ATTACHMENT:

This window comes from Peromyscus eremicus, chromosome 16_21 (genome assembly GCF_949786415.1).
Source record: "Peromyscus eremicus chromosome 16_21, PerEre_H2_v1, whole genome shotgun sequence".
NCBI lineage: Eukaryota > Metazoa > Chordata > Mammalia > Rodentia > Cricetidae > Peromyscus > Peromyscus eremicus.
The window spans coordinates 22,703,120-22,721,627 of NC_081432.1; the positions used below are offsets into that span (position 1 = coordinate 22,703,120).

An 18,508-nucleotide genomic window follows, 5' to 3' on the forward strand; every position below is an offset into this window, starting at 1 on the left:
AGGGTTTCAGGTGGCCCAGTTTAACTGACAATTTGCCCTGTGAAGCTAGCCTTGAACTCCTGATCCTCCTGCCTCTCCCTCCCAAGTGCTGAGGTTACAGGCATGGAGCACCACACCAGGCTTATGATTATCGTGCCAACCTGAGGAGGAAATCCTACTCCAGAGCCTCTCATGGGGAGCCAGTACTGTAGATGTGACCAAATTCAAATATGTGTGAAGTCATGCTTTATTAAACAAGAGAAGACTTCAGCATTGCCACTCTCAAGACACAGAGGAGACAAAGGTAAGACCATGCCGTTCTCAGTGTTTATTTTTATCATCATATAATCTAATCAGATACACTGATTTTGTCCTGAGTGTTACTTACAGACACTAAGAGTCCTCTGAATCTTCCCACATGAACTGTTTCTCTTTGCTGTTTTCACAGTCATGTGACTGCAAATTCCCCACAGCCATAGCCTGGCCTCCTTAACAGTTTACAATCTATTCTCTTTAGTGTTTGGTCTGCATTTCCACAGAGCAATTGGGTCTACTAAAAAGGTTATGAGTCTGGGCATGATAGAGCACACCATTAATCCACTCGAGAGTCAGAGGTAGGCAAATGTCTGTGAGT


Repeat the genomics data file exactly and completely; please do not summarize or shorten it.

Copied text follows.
This window comes from Peromyscus eremicus, chromosome 16_21 (genome assembly GCF_949786415.1).
Source record: "Peromyscus eremicus chromosome 16_21, PerEre_H2_v1, whole genome shotgun sequence".
NCBI lineage: Eukaryota > Metazoa > Chordata > Mammalia > Rodentia > Cricetidae > Peromyscus > Peromyscus eremicus.
The window spans coordinates 22,703,120-22,721,627 of NC_081432.1; the positions used below are offsets into that span (position 1 = coordinate 22,703,120).

An 18,508-nucleotide genomic window follows, 5' to 3' on the forward strand; every position below is an offset into this window, starting at 1 on the left:
AGGGTTTCAGGTGGCCCAGTTTAACTGACAATTTGCCCTGTGAAGCTAGCCTTGAACTCCTGATCCTCCTGCCTCTCCCTCCCAAGTGCTGAGGTTACAGGCATGGAGCACCACACCAGGCTTATGATTATCGTGCCAACCTGAGGAGGAAATCCTACTCCAGAGCCTCTCATGGGGAGCCAGTACTGTAGATGTGACCAAATTCAAATATGTGTGAAGTCATGCTTTATTAAACAAGAGAAGACTTCAGCATTGCCACTCTCAAGACACAGAGGAGACAAAGGTAAGACCATGCCGTTCTCAGTGTTTATTTTTATCATCATATAATCTAATCAGATACACTGATTTTGTCCTGAGTGTTACTTACAGACACTAAGAGTCCTCTGAATCTTCCCACATGAACTGTTTCTCTTTGCTGTTTTCACAGTCATGTGACTGCAAATTCCCCACAGCCATAGCCTGGCCTCCTTAACAGTTTACAATCTATTCTCTTTAGTGTTTGGTCTGCATTTCCACAGAGCAATTGGGTCTACTAAAAAGGTTATGAGTCTGGGCATGATAGAGCACACCATTAATCCACTCGAGAGTCAGAGGTAGGCAAATGTCTGTGAGT